Popular TV streaming system Kodi, which has made its way into many Maltese homes, has been deemed illegal by the European Court of Justice.
The ECJ ruled last week that using streaming services known as Kodi or IPTV, sold fully loaded with access to pirated movies and TV shows, should amount to copyright infringement.
The systems first appeared on the island a few years ago and retail locally for about €120 for the hardware along with a monthly subscription of between €7 and €15. Some services do not even charge a subscription fee.
Retailers, who insisted on anonymity, said the systems were proving extremely popular with the Maltese because many preferred their offering to that of the traditional TV service providers Melita and GO.
The online systems offer viewers the chance to get their hands on live sports, Hollywood blockbusters and the latest TV series for a fraction of the prices charged by regular providers.
Half the island won’t have a TV to watch if this is stopped
“Whenever you walk into a bar and watch football, chances are you are watching it on one of these systems, “one retailer said.
This, however, may be about to change. The Luxembourg-based Court found against a Dutch vendor, identified in official documents only as “Mr Willums”, who sold Kodi boxes full of piracy enabling plug-ins over the internet.
And although the Court recognised that the equipment itself was not illegal, the way he had customised them to facilitate the piracy of films, television and music was.
The Court found that the seller had “full knowledge of the consequences of his conduct” and had been wilfully enabling piracy.
The act of piracy through the downloading of films has long been established as illegal, however, streaming was previously seen as a legal grey area because the content is only temporarily transmitted. The ECJ judgement, however, should settle the debate on the legality of the practice once and for all.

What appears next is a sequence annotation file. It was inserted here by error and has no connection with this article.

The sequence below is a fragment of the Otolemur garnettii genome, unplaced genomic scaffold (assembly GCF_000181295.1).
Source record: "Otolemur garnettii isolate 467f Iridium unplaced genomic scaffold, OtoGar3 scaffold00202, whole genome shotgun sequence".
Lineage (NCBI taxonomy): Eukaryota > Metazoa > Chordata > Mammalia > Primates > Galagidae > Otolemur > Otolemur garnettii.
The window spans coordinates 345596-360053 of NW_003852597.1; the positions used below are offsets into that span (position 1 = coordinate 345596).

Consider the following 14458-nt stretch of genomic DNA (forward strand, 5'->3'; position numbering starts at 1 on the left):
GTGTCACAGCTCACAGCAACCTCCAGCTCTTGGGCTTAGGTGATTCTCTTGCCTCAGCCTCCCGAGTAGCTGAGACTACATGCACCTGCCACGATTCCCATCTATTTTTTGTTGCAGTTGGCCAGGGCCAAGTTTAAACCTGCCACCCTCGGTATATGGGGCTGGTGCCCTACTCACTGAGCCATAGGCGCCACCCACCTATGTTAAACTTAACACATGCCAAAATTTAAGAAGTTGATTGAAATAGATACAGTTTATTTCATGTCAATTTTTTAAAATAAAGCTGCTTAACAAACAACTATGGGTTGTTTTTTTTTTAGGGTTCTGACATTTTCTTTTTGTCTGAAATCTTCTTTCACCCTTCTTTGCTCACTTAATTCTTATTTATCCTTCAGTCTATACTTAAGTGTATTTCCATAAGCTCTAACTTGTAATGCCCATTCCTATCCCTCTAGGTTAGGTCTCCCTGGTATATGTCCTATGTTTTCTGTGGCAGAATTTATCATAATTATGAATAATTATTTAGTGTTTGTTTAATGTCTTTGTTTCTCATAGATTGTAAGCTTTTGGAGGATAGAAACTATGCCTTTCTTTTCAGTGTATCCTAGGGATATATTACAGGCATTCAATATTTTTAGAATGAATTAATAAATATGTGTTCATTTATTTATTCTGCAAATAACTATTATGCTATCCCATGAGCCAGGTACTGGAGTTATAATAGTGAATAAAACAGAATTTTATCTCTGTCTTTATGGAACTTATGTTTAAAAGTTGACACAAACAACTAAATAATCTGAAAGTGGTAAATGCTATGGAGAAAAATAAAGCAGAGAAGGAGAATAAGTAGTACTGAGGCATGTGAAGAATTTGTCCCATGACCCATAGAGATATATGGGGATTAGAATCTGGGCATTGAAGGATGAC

“The Court finds that the purchaser of such a player accesses a free and unauthorised offer of protected works deliberately and in full knowledge of the circumstances.”
It found that “acts of temporary reproduction”, on the multimedia player in question, of copyright protected content adversely affected copyright holders.
Another seller told the Times of Malta that if the authorities wanted to fine those who owned such a set-up, they would need to build a new printing press first.
“Do you have any idea how many of these we have sold? Half the island won’t have a TV to watch if this is stopped,” he said.
In the judgment, the ECJ ack-nowledges that “the multimedia player has been purchased by a fairly large number of people”.
While it is unclear what will happen in Malta, anti-piracy measures have already been announced online. Last month, online gadget giant Amazon banned the sale of fully-loaded Kodi TV boxes and other pirate devices from its global online store.
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